8 Points of a good Media Brief, Don’t get caught with your pants down!

How difficult is it to do a good brief? It amazes me how often I get an email, out of the blue from a client I’ve never worked for before something along the lines of the following:


“Hello, we’re having a Conference/Event/Party at the end of this month and were wondering if you could give us a quote for both photography and video?”


Now this is great! My web site is obviously working, people are noticing my work around and contacting me on spec with a brief. But can you see any problems with the above request? Is it a good brief? Yes I want to quote! But how can I on that information? trying for a quote with a bad brief is like forgetting the right under garments – no foundations and the whole thing could cause a messy outcome!

If you are a junior in a marketing department that the boss has thrown the job at of organising a photographer or videographer it’s understandable that you might not know what information is needed. In fact you might be the head of a department but the Chairman hasn’t given you all the final details yet. It happens.

It’s also understandable that to avoid having to show your ignorance you might type an email like the above to get things underway. But eventually you will have to give the person quoting some details, so why not try and start out right with as much detail as possible?


a good brief has detail
It’s the detail that makes it perfect!

Lets look at the basic important details you need to put down in a request for a quote for the coverage of your Conference/Event/Party.


1)   Date, Time and Venue – Save everybody wasted time by including these basics in your brief as the supplier may already be busy, too far away etc. Put them in the subject line of your email to be certain.

2)   Expected time of coverage of the event, your conference may be two days but you really only need the keynote speaker covered and a few general shots of the overall feel – say so in the brief. It will give your supplier an option to tell you how long he thinks he needs to cover your request.

3)   Describe your desired end product. Particularly with video the supplier needs to not only price for editing but also needs to gauge how much footage they need to shoot to have enough to edit from. Do you want a 2 minute web footage or a 20 minute exhibition presentation? The cameraman will shoot differently for each brief.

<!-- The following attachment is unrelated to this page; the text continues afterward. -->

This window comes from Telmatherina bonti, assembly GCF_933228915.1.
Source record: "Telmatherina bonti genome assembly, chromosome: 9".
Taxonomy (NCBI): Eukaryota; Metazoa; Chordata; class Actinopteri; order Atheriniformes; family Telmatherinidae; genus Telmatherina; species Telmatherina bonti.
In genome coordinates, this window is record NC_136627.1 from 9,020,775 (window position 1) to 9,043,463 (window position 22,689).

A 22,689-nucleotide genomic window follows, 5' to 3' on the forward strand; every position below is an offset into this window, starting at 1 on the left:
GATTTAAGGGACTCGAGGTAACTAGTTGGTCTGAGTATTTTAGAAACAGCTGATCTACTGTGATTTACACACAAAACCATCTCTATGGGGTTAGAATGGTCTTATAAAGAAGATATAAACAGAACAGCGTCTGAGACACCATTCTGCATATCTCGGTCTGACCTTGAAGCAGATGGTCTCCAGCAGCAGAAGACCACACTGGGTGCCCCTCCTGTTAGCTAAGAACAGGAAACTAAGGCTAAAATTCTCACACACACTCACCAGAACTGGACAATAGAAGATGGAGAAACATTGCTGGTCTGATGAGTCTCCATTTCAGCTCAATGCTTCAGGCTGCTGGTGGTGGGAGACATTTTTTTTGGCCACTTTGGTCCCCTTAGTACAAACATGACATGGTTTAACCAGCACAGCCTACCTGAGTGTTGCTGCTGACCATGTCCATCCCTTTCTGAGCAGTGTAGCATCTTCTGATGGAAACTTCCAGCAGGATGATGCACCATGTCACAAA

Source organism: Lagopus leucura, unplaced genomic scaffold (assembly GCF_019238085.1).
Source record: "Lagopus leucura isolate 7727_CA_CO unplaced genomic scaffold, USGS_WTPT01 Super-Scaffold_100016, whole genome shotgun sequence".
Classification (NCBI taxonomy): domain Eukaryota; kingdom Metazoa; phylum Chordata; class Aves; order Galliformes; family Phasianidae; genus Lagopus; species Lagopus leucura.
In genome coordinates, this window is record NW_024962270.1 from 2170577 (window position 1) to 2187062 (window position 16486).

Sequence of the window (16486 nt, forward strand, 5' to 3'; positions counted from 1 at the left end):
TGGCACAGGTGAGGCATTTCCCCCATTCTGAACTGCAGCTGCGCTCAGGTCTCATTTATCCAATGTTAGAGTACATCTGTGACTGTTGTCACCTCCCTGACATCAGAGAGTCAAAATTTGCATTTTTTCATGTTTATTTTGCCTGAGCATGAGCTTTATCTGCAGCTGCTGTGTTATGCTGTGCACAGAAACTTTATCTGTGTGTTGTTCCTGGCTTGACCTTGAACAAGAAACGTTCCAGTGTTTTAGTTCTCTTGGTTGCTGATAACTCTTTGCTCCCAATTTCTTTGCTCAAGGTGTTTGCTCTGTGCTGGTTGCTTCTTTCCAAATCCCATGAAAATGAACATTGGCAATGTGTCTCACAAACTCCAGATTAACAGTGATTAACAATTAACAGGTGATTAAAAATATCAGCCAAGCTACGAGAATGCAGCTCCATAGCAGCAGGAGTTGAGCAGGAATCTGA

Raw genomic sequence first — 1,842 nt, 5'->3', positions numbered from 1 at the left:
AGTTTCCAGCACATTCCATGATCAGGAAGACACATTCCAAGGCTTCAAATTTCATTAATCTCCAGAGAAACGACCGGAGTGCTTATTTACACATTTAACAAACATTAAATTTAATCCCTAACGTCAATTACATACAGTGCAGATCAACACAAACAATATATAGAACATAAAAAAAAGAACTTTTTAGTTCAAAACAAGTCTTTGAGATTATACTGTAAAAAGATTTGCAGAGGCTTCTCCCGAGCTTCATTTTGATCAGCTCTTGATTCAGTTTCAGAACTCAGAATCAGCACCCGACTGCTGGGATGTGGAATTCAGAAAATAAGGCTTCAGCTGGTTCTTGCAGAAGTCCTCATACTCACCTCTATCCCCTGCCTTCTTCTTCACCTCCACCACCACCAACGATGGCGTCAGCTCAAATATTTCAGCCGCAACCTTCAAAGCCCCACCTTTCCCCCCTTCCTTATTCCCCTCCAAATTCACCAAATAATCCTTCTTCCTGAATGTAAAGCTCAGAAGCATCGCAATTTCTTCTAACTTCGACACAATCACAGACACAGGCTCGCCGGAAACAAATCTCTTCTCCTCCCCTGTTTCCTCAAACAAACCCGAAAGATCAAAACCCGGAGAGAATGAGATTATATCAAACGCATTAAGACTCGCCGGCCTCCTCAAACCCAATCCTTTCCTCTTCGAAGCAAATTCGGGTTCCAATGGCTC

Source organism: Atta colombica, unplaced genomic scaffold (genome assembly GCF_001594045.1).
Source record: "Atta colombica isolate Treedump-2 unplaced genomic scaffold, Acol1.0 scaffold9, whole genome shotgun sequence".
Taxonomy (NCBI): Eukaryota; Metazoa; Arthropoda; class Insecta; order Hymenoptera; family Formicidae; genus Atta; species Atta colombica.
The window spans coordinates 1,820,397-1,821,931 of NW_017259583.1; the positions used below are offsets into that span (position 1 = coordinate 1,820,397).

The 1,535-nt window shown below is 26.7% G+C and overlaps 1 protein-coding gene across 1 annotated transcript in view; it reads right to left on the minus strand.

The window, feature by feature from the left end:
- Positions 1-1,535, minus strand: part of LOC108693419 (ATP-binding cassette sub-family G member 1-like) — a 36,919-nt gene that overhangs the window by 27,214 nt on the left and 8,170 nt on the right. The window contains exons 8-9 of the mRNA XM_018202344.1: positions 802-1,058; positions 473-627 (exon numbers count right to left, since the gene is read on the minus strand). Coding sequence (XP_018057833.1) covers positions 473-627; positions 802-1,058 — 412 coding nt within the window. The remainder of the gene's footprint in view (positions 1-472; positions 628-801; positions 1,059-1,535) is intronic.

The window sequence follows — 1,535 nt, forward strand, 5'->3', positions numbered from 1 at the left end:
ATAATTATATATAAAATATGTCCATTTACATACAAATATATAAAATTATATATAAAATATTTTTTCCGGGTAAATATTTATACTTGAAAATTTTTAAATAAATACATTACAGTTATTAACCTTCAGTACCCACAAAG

4)   The delivery date of material – An important point if you have press deadlines the same day or next morning for stills images as well as important on calculating editing time for video.

5)   Indications of style or important factors that must be covered in your brief – The supplier you have selected probably already has the style type you like but it’s worth putting it into words or describing samples you have seen of their work that meets your requirements.

6)   If you have a rough time sheet of the event attach it to your email. It all adds detail that can save you time and money as well as your supplier. There has been many a time a client has given me a brief that occasionally could be described as optimistic and at other times, down right impossible. For example with photography sometimes the request might be to photograph all couple as they enter a venue. The reception before dinner is only 30 minutes long and the quantity of guests is 600 – one photographer would have to be shooting one person every three seconds if they all turned up equally spaced through the 30 minutes – it’s not going to happen!

7)   Remember, ignorance is not a sin or a weakness unless you try to hide it. No one is expected to understand all the features of another persons industry. That’s why we hire professionals because they know what they are doing!

8)   If there are facts you are unsure of tell the supplier and either make a suggestion on what he or she might like to quote on or ask for their suggestions for alternative options. This alone can show out an imaginative supplier from an average one. But if you do this make sure you give the same information to each potential supplier you are contacting otherwise you’ll be comparing apples with pears, not like for like.


Giving a good brief will result in a good quote. It will highlight potential problems and queries for an event and the interaction with the supplier will lead you to the outcome you want – the right supplier for your job.




Brian Russell

Copyright Oct 2014.